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What is a Raised Foundation?

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raised foundation
raised foundation

Looking for information about raised foundations? If so, we’ve got what you need right here in this article. By the time you’re done reading, you’ll understand raised foundations, including their pros and cons, and possible repair solutions.

What Is a Foundation?

In residential construction, a foundation is the base the building rests on. It is the component that distributes the structure’s weight and ensures stability. A house is prone to sinking, settling, or even collapsing without a strong foundation. Residential foundations come in different types, each of which is designed to suit specific environmental and structural conditions.

What Is a Raised Foundation?

A raised foundation (also called a pier and beam foundation) is a type of structural foundation that is commonly used in areas prone to high moisture levels, unstable soil, or frequent flooding. This construction technique involves elevating the house above ground level on a series of piers or columns rather than directly on a concrete slab. When the area under the house is enclosed with walls, it becomes a crawl space foundation. Raised foundations have been popular for years because they offer easy access to the home’s plumbing, wiring, and HVAC systems.

A raised foundation (also called a pier and beam foundation) is a type of structural foundation that is commonly used in areas prone to high moisture levels, unstable soil, or frequent flooding.

Other Foundation Types

Slab Foundations

As the name implies, a slab foundation consists of a concrete slab that forms the base for the building. This type of foundation is common in warm climates where frost heave is not an issue. The slab is poured directly on the ground, and the edges are thickened to provide additional support. Slab foundations are relatively inexpensive and straightforward to construct, making them popular with builders.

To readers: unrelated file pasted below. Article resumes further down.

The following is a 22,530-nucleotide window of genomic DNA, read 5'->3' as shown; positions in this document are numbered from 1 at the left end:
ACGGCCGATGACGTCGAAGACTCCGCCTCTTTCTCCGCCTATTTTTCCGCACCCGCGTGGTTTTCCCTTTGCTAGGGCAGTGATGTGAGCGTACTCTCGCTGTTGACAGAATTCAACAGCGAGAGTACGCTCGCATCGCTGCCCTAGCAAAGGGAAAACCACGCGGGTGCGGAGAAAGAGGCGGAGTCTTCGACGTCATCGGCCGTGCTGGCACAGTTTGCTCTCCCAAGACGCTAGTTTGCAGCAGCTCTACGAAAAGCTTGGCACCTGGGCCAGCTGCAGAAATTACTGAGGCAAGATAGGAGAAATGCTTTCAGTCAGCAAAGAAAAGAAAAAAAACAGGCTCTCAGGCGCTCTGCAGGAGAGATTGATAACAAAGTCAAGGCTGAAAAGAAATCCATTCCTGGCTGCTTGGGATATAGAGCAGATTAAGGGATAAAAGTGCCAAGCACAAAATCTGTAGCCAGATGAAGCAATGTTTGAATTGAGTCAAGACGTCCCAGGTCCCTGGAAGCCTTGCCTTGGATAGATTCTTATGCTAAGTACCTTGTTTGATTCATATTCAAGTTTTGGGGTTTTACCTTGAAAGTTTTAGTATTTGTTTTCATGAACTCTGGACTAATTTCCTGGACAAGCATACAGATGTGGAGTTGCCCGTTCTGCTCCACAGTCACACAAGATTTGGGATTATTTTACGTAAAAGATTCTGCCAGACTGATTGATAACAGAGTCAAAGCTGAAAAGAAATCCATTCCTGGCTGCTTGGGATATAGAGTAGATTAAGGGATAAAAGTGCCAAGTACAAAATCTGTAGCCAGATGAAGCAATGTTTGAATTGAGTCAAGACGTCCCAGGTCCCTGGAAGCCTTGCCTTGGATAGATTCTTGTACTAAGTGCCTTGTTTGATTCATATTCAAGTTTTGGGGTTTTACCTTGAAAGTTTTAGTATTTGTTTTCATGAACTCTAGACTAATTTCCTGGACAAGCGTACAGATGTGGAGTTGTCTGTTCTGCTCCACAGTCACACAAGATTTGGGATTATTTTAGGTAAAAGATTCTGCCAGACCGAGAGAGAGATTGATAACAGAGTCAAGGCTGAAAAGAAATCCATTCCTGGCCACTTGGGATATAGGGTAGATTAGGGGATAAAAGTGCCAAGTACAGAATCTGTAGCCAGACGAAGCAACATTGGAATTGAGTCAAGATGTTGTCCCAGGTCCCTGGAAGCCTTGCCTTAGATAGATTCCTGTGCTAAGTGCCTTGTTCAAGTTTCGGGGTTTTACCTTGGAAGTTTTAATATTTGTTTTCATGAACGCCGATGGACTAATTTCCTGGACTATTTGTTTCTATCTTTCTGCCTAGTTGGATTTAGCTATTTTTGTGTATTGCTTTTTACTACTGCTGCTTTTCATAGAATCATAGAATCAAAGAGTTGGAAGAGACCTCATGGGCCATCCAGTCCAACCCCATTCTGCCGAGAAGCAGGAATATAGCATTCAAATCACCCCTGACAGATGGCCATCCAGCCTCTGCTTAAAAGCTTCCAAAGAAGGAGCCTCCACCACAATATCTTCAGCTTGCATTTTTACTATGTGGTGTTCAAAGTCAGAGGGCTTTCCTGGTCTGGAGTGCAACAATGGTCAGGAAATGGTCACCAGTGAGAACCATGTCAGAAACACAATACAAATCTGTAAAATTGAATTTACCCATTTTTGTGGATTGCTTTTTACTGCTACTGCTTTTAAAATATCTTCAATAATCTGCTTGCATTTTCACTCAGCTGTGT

Basement Foundations

Basement foundations consist of walls and footings that form an underground level beneath the house. This type of foundation is common in areas with cold climates, where insulation and protection against frost heave are necessary. Basements provide additional living space and storage areas.

Pros of a Raised Foundation

A raised foundation offers several advantages to property owners, including the following:

Easy Access to the Home’s Utilities

Raised foundations allow easy access to plumbing, electrical, and HVAC systems, which can be installed and maintained beneath the house.

Protection Against Flooding

Raised foundations provide better protection against floods and soil instability, as the structure is lifted off the ground and supported by piers.

Free Storage

An encapsulated crawl space can be used to store things like tools and holiday decorations.

Cons of a Raised Foundation

While raised foundations are popular in many regions due to their cost-effectiveness and ability to provide elevated support for buildings in flood-prone areas, they come with their own cons. These include:

Susceptible to Damage from Moisture and Pests

One of the most significant drawbacks of raised foundations is that they can be susceptible to damage from moisture and pests. The air circulation beneath the foundation can create a damp environment that is conducive to mold growth, wood rot, and pest infestations, including termites and rodents.

Can Be Less Energy Efficient

A raised foundation can be less energy efficient than a full basement or slab foundation. The gap between the house and the ground allows air to seep in, leading to higher heating and cooling costs.